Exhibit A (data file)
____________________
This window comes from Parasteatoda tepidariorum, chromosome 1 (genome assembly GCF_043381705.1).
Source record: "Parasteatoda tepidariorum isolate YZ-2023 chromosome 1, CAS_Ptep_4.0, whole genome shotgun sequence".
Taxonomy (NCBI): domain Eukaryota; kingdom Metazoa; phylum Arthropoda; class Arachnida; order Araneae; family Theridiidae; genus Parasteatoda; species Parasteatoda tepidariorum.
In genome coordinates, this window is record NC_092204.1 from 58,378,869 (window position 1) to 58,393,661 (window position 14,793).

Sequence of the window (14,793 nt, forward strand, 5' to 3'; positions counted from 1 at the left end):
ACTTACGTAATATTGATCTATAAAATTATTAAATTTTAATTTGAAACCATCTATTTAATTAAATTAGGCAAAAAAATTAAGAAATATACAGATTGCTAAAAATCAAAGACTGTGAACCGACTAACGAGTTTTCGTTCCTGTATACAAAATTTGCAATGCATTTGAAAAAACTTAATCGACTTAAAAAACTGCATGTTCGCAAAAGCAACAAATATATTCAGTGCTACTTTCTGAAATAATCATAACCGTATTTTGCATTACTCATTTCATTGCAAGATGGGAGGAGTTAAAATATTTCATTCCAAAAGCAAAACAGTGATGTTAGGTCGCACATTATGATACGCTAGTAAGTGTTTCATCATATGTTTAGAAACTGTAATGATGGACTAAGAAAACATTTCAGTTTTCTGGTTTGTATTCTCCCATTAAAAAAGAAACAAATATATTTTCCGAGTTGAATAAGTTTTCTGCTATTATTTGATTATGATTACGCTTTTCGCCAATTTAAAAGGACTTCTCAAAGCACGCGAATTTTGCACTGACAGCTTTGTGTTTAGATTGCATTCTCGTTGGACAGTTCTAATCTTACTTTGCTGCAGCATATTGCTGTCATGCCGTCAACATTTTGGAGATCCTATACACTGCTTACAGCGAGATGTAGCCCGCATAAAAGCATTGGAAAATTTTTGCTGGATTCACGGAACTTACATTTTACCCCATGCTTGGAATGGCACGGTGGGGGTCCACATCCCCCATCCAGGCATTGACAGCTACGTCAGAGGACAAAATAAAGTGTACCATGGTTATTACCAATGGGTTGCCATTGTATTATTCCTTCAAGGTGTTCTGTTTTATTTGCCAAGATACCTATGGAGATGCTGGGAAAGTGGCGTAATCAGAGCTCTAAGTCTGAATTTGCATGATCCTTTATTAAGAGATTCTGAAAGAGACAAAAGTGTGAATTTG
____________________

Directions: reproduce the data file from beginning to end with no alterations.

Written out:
This window comes from Parasteatoda tepidariorum, chromosome 1 (genome assembly GCF_043381705.1).
Source record: "Parasteatoda tepidariorum isolate YZ-2023 chromosome 1, CAS_Ptep_4.0, whole genome shotgun sequence".
Taxonomy (NCBI): domain Eukaryota; kingdom Metazoa; phylum Arthropoda; class Arachnida; order Araneae; family Theridiidae; genus Parasteatoda; species Parasteatoda tepidariorum.
In genome coordinates, this window is record NC_092204.1 from 58,378,869 (window position 1) to 58,393,661 (window position 14,793).

Sequence of the window (14,793 nt, forward strand, 5' to 3'; positions counted from 1 at the left end):
ACTTACGTAATATTGATCTATAAAATTATTAAATTTTAATTTGAAACCATCTATTTAATTAAATTAGGCAAAAAAATTAAGAAATATACAGATTGCTAAAAATCAAAGACTGTGAACCGACTAACGAGTTTTCGTTCCTGTATACAAAATTTGCAATGCATTTGAAAAAACTTAATCGACTTAAAAAACTGCATGTTCGCAAAAGCAACAAATATATTCAGTGCTACTTTCTGAAATAATCATAACCGTATTTTGCATTACTCATTTCATTGCAAGATGGGAGGAGTTAAAATATTTCATTCCAAAAGCAAAACAGTGATGTTAGGTCGCACATTATGATACGCTAGTAAGTGTTTCATCATATGTTTAGAAACTGTAATGATGGACTAAGAAAACATTTCAGTTTTCTGGTTTGTATTCTCCCATTAAAAAAGAAACAAATATATTTTCCGAGTTGAATAAGTTTTCTGCTATTATTTGATTATGATTACGCTTTTCGCCAATTTAAAAGGACTTCTCAAAGCACGCGAATTTTGCACTGACAGCTTTGTGTTTAGATTGCATTCTCGTTGGACAGTTCTAATCTTACTTTGCTGCAGCATATTGCTGTCATGCCGTCAACATTTTGGAGATCCTATACACTGCTTACAGCGAGATGTAGCCCGCATAAAAGCATTGGAAAATTTTTGCTGGATTCACGGAACTTACATTTTACCCCATGCTTGGAATGGCACGGTGGGGGTCCACATCCCCCATCCAGGCATTGACAGCTACGTCAGAGGACAAAATAAAGTGTACCATGGTTATTACCAATGGGTTGCCATTGTATTATTCCTTCAAGGTGTTCTGTTTTATTTGCCAAGATACCTATGGAGATGCTGGGAAAGTGGCGTAATCAGAGCTCTAAGTCTGAATTTGCATGATCCTTTATTAAGAGATTCTGAAAGAGACAAAAGTGTGAATTTG